My involvement with the project begun in the autumn of 2005 just before the
publication of MEMT when I started working as a research assistant for the project. My
duties as a research assistant consisted mostly of keying in and proofreading texts for
the corpus of Early Modern English Medical Texts and finding new potential corpus texts.
Soon I also took over the coordination of text collection, which mostly involved creating
and maintaining a master list of corpus texts to track the progress of the various steps
of typing, proofreading and checking required of corpus texts.
Alongside the corpus work, I worked on my MA thesis, which was completed at the end of
2006. After my MA, I worked as a research assistant for the project for a further year,
after which I handed the duties over to Anu Lehto and started
work on my PhD thesis, which was conceived of as a continuation of my MA thesis and led
me to the world of digital
Working on the EMEMT corpus has given me valuable insights into the practical ins and
outs of compiling a historical text corpus, and also allowed me to work together as a
team with some wonderful people - rare opportunity in the field of humanities. The
constant exposure to corpus linguistic thinking and frantic text collection has also
reacted with my passion for historical culinary texts, spawning a grandiose long-term
plan of one day creating a historical corpus of culinary recipes from the Middle Ages to
the Late Modern Period.
I have been working in the Scientific Thought-styles project for most of my adult life. I started my career at Varieng as a part-time research assistant in 2000, typing and proofreading medical texts. I was immediately taken by the mysterious world of Early Modern medicine which can be seen in the choice of topic for my Master’s thesis – the Early Modern tobacco controversy – a medical controversy at the core. I received a scholarship from Varieng for completing the thesis in 2001, graduated in 2002 and started working on a PhD, again on the tobacco controversy. Since then, I’ve had two children and a third one (the PhD) is due sometime next year.
To be added shortly.
I came to study English with the firm intention of graduating quickly and becoming an English teacher. Then during my second year of studies, in the spring of 2000, Irma Taavitsainen advertised that she was looking for research assistants to join the Scientific Thought-Styles project, to transcribe and proofread texts to be included in the Corpus of Early English Medical Writing (CEEMW). Well, as a historian (MA, Emory University, 1997), how could I resist? And almost ten years later, here I am still.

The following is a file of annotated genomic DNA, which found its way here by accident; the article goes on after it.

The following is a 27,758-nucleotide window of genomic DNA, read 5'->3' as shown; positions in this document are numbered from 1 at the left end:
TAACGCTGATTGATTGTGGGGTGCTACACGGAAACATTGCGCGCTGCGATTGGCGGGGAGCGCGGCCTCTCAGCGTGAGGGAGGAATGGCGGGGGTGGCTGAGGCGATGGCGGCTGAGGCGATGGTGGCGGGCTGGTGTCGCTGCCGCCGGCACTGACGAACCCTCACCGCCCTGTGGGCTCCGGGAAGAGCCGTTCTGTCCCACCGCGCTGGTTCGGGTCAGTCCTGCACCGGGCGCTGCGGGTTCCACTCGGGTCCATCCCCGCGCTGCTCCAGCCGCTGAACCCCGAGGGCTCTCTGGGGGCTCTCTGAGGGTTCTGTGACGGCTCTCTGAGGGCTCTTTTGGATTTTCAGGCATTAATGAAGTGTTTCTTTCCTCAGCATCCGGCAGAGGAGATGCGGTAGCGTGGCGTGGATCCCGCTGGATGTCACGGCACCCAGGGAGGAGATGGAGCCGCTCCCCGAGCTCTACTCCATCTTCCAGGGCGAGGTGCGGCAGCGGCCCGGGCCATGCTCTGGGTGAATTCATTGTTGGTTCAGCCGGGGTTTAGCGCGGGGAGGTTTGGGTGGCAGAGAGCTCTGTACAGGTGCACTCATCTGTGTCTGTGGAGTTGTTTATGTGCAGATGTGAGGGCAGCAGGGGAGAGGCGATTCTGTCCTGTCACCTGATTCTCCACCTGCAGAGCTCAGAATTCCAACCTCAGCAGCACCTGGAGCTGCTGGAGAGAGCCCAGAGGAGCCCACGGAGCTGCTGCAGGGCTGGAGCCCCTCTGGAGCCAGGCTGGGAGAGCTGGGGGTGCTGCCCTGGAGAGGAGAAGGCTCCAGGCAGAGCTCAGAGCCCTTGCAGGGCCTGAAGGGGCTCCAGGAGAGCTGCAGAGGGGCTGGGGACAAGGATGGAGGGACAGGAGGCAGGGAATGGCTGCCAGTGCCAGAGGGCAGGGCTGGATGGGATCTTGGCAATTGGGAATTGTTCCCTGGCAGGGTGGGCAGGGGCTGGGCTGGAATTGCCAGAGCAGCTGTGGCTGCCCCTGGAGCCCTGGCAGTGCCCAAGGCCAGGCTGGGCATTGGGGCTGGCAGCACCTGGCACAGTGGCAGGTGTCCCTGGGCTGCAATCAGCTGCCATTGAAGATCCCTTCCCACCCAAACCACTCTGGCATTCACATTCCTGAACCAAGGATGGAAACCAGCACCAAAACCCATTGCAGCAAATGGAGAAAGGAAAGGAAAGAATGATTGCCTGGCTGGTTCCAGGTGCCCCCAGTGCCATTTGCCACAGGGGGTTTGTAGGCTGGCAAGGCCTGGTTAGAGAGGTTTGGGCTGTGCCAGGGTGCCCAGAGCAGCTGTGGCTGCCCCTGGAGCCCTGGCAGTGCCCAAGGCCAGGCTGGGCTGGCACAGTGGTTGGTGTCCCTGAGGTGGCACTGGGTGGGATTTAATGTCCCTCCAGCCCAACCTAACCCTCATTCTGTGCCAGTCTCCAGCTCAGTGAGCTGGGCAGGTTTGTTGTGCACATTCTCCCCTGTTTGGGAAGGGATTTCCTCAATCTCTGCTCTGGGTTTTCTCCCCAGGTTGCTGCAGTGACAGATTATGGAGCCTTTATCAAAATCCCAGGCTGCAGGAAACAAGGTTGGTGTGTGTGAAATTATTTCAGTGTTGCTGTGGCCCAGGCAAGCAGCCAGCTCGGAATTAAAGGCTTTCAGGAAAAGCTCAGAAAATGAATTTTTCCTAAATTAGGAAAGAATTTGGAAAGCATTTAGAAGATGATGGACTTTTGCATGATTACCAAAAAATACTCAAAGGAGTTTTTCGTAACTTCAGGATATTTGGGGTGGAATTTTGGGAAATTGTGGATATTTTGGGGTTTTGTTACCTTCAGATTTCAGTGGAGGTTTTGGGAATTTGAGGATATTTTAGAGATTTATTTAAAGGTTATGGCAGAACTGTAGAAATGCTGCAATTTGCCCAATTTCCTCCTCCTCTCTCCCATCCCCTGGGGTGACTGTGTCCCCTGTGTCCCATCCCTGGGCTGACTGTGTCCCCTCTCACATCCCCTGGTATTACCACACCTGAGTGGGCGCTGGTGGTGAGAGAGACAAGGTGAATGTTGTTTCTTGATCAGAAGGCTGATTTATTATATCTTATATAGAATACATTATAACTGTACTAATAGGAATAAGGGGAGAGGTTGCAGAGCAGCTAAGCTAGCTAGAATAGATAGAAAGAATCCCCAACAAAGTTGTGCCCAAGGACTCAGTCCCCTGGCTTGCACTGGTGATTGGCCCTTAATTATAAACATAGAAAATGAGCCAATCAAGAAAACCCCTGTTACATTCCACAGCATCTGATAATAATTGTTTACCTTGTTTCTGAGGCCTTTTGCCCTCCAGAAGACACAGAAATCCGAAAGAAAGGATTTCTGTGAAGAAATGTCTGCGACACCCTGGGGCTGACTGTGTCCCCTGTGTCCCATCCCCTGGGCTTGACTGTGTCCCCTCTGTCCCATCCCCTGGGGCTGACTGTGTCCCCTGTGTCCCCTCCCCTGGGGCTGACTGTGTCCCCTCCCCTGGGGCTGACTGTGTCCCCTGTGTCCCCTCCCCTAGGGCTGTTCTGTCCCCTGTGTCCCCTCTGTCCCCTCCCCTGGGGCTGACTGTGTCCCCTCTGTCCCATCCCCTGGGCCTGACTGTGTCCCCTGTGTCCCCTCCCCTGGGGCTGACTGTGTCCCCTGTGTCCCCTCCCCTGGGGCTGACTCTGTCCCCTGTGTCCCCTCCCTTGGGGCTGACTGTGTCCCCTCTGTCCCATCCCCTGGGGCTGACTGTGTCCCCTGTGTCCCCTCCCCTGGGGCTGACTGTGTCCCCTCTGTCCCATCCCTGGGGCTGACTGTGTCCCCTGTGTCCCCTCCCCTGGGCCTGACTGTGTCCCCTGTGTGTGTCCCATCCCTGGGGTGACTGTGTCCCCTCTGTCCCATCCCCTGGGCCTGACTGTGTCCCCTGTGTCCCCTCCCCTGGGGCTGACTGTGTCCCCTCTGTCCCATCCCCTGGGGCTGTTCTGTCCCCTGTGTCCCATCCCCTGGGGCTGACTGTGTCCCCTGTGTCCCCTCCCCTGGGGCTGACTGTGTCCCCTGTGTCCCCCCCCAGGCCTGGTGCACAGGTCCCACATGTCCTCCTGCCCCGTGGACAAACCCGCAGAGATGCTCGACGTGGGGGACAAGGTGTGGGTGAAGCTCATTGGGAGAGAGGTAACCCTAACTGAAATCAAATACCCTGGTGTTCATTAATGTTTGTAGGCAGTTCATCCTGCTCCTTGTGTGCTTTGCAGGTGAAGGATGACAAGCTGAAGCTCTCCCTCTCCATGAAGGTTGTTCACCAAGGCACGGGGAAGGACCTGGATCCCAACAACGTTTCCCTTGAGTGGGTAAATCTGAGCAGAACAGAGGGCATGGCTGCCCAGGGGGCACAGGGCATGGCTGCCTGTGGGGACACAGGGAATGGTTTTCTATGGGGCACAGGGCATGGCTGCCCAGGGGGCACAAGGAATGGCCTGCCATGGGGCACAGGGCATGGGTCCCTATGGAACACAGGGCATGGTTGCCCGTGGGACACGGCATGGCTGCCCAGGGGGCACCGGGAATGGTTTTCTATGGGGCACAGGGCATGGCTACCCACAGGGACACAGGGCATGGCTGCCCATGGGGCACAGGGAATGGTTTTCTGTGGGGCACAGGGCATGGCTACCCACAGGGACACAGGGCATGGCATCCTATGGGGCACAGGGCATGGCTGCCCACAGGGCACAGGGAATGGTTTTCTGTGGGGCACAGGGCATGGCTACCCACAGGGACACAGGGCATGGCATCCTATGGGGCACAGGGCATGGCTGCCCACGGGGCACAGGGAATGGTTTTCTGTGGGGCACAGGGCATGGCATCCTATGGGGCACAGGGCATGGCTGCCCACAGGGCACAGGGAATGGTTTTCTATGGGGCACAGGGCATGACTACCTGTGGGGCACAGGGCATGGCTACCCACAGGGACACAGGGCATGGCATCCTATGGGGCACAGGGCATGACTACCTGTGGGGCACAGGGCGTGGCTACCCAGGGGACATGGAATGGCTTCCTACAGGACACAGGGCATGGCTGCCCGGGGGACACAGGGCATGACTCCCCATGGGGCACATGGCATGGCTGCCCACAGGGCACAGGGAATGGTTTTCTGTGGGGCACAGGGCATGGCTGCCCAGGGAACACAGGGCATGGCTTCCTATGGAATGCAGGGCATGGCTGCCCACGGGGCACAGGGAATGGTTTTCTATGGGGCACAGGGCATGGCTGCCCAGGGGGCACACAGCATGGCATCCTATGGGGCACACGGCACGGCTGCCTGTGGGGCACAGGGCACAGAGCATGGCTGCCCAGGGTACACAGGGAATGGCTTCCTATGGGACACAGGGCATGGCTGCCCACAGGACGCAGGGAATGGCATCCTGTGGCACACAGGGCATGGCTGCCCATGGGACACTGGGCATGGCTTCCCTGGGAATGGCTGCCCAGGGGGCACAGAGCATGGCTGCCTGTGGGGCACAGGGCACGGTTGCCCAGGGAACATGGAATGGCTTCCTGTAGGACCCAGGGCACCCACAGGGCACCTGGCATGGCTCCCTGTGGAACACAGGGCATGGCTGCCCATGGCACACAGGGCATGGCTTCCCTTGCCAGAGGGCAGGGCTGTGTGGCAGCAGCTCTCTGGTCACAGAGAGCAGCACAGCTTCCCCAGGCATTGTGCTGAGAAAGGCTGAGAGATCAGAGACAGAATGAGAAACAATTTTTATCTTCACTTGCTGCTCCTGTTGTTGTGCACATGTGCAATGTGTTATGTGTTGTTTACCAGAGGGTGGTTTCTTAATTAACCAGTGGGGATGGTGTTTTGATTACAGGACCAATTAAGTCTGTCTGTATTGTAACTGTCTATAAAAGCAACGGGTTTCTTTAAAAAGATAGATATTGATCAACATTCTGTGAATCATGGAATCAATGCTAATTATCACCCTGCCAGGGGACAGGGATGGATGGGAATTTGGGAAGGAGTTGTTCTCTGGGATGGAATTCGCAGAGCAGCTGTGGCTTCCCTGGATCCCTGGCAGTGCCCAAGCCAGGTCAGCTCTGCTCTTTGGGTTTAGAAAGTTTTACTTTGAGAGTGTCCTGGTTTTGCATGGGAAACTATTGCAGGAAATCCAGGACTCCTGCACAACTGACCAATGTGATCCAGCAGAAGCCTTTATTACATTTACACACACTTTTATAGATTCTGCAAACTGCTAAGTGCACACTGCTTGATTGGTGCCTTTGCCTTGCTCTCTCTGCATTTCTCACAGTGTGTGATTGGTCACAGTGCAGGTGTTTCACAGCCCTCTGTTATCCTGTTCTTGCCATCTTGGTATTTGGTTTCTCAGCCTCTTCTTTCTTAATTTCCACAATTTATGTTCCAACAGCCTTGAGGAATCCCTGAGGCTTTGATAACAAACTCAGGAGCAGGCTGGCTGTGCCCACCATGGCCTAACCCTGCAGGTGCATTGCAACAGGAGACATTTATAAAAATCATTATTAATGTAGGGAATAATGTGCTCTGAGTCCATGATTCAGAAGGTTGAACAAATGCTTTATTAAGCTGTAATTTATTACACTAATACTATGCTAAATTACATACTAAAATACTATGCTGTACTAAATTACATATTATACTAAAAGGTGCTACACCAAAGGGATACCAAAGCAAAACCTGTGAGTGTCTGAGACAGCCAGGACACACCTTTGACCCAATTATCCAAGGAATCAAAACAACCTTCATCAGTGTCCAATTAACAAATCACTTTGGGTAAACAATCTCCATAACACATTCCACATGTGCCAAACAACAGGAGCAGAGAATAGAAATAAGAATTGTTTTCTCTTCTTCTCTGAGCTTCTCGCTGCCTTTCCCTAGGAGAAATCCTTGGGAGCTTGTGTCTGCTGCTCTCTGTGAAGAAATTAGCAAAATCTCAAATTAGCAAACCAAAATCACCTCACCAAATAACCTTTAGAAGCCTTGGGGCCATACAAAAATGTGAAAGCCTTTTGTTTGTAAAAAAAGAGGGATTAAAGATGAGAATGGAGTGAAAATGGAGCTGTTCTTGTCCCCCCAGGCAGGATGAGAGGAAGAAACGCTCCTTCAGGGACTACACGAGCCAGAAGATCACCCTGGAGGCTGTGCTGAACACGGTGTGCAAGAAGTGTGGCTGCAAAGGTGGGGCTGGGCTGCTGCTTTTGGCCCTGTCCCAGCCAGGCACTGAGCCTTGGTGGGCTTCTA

In late 2001, I received my MA in English Philology. By that time I was also in charge of securing permissions from copyright holders for texts in the first part of the corpus, published in 2005 as the Corpus of Middle English Medical Writing (MEMT). I have continued working with the project as a post-graduate student, even after becoming Assistant at the Department of English in 2003 and a total of four years on family leave. For my PhD thesis, inspired by CEEMW, I have compiled a corpus of my own, the Corpus of Early Modern English Witchcraft Pamphlets. My study of the evolution of this new genre is scheduled to be completed in late 2010. My interests have also spread into Early Modern English pamphlet advertisements for proprietary medicines.
Many of us former research assistants, current post-graduate students, are writing articles for the forthcoming book Medical Writing in Early Modern England, edited by Irma Taavitsainen and Päivi Pahta. Our lively coffee discussions over these many years about corpus coding conventions are producing a joint article by four of us (Ville Marttila, Maura Ratia, Jukka Tyrkkö and myself), to be published in Varieng: Studies in Variation, Contacts and Change in English in 2010.
Upon joining VARIENG in 2003, I found myself working for the Scientific thought-styles project and quickly discovered that I was in the company of a brilliant group of like-minded researchers. Although my doctoral thesis would be on hyperfiction, I also had interests in historical linguistics and corpus linguistics, and the research topics of the project rang a bell with me straight away. Ding dong.
I take a particular interest in the discursive use of abstract and conceptual terms in early scientific writing, the terminological practices of professional communities within the field of medicine and, more methodologically, the application of statistical methods to the analysis of corpus data and databases. Along the way, I've grown fascinated with how the various processes of book production were affected and guided by material, social, and commercial factors.
I am also rather keen on the history of the book, and the influence of production circumstances on early scientific books has come to fascinate me more and more. Working in the Scientific thought-styles project has made me increasingly aware of the need to incorporate biographical and bibliographical information into corpus linguistic analysis, and I try to incorporate aspects of book historical research into most of my corpus linguistic projects.